There are currently about 65 of those tubes on Kaua‘i beaches, strategically hanging from poles. Only about a month ago, there were just 25 of those tubes.

Tyler said he may have had the original idea, but it was Downs who “took the ball and ran with it.”

Hanakapi‘ai Beach

After what Simpson called a “spectacular” rescue last March at Hanakapi‘ai Beach, another tube was placed there. Downs and Tyler are planning on taking a zodiac there this summer and placing another tube, plus one at Kalalau Beach, farther down the coast.

“It’s such a strong shorebreak, people get sucked out and if they don’t have a rescue tube it’s very difficult for them to get back in,” Tyler said of Hanakapi‘ai, one of the deadliest beaches in the entire state.

Hanakapi‘ai, besides the strong current and shorebreak, also has an accessibility problem. Rescuers can only get there via helicopter, boat or two-mile hike.

Tyler said they tried to install satellite phones at the beach, but the county said it would be a liability issue.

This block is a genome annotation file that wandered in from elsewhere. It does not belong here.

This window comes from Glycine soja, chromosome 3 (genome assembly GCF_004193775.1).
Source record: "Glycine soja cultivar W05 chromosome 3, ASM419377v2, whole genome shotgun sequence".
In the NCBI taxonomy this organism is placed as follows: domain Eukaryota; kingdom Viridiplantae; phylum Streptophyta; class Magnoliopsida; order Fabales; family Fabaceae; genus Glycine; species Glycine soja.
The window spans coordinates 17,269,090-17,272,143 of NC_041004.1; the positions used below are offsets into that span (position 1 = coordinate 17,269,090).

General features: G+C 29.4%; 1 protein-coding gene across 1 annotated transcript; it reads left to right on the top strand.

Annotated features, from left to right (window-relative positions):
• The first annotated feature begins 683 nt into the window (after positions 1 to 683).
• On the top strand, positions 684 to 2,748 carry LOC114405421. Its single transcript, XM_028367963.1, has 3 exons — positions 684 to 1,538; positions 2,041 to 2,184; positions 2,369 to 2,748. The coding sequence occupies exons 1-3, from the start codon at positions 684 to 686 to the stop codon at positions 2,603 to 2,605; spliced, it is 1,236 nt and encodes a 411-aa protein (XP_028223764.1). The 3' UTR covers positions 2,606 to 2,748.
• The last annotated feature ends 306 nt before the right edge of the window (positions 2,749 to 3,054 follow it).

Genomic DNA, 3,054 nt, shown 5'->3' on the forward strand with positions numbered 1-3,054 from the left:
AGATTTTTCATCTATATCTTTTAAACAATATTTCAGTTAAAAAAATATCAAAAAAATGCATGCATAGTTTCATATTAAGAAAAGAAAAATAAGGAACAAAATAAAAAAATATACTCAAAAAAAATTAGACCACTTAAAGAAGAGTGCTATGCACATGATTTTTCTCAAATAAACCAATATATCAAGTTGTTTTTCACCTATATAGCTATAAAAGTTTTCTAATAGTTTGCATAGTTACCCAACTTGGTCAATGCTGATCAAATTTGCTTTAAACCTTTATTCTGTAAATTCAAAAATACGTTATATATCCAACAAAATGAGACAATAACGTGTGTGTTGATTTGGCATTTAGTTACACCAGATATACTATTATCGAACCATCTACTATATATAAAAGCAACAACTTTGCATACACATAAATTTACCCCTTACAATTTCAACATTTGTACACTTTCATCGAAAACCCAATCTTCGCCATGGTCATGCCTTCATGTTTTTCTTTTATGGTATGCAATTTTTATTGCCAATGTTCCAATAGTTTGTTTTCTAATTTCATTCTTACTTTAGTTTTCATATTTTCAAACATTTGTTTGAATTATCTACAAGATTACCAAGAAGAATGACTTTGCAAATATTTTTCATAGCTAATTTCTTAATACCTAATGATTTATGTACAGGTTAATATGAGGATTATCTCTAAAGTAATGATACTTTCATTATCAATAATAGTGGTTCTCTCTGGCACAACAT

“They wouldn’t allow us,” he said. “But we were able to put the rescue tubes up there and they have not said no.”

Tyler said now it may be time to revisit the idea of a satellite phone. “Who knows if they’ll be approved this time?”

Beach Guardian

Putting up the rescue tubes is only part of the program. Tyler and Downs have already trained about 85 local residents on how to properly use them.

Anyone who’s 15 years old and interested in becoming certified as a Beach Guardian is eligible for the training. But students also have to be healthy swimmers, Tyler said.

“We teach them CPR and first aid for free, and also lifeguarding. It’s a one-day course, usually on a Saturday,” said Tyler, adding that he’ll be teaching more courses in the next few months.

“My aim is to have probably 200 to 300 people trained,” he said.

Classes were previously held in Hanalei, Kealia, Kalapaki and Po‘ipu, and these will probably be the same places where Tyler will teach this summer.

Ocean Safety Bureau Supervisor Kalani Vierra also helps in the Beach Guardian program, as a volunteer.

Original idea

“This program is modeled after the New Zealand Surf Life Saving organization. It’s a totally volunteer organization,” Tyler said.

In New Zealand there are 6,000 volunteer lifeguards. They all have their own daily jobs, but put in their time guarding the beaches. The volunteer lifeguards go through a two-week program, and are trained to be “fully regular lifeguards,” Tyler said.

The New Zealand SLS has been around for about 100 years, according to Tyler.